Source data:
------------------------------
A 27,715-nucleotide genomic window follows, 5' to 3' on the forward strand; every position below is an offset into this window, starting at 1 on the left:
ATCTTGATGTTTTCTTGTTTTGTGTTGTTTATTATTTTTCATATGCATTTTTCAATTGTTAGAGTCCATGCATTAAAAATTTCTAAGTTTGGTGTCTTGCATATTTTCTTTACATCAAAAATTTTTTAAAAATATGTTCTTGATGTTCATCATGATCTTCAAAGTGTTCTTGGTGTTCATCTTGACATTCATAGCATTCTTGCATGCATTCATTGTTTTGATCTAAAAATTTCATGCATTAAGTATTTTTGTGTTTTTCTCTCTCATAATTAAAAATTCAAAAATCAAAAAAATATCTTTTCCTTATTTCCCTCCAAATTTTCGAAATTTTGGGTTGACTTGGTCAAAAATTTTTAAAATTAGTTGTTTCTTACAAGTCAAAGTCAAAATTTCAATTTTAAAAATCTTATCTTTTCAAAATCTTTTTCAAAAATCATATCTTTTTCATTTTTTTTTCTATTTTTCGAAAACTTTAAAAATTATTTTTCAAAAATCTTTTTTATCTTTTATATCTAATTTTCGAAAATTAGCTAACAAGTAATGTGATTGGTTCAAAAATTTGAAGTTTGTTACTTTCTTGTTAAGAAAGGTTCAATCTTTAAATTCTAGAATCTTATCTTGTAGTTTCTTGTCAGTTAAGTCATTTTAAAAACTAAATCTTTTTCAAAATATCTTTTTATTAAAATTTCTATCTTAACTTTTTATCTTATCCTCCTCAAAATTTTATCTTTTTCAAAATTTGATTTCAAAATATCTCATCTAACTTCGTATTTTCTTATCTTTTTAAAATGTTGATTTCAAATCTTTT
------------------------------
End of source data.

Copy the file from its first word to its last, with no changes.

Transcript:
A 27,715-nucleotide genomic window follows, 5' to 3' on the forward strand; every position below is an offset into this window, starting at 1 on the left:
ATCTTGATGTTTTCTTGTTTTGTGTTGTTTATTATTTTTCATATGCATTTTTCAATTGTTAGAGTCCATGCATTAAAAATTTCTAAGTTTGGTGTCTTGCATATTTTCTTTACATCAAAAATTTTTTAAAAATATGTTCTTGATGTTCATCATGATCTTCAAAGTGTTCTTGGTGTTCATCTTGACATTCATAGCATTCTTGCATGCATTCATTGTTTTGATCTAAAAATTTCATGCATTAAGTATTTTTGTGTTTTTCTCTCTCATAATTAAAAATTCAAAAATCAAAAAAATATCTTTTCCTTATTTCCCTCCAAATTTTCGAAATTTTGGGTTGACTTGGTCAAAAATTTTTAAAATTAGTTGTTTCTTACAAGTCAAAGTCAAAATTTCAATTTTAAAAATCTTATCTTTTCAAAATCTTTTTCAAAAATCATATCTTTTTCATTTTTTTTTCTATTTTTCGAAAACTTTAAAAATTATTTTTCAAAAATCTTTTTTATCTTTTATATCTAATTTTCGAAAATTAGCTAACAAGTAATGTGATTGGTTCAAAAATTTGAAGTTTGTTACTTTCTTGTTAAGAAAGGTTCAATCTTTAAATTCTAGAATCTTATCTTGTAGTTTCTTGTCAGTTAAGTCATTTTAAAAACTAAATCTTTTTCAAAATATCTTTTTATTAAAATTTCTATCTTAACTTTTTATCTTATCCTCCTCAAAATTTTATCTTTTTCAAAATTTGATTTCAAAATATCTCATCTAACTTCGTATTTTCTTATCTTTTTAAAATGTTGATTTCAAATCTTTT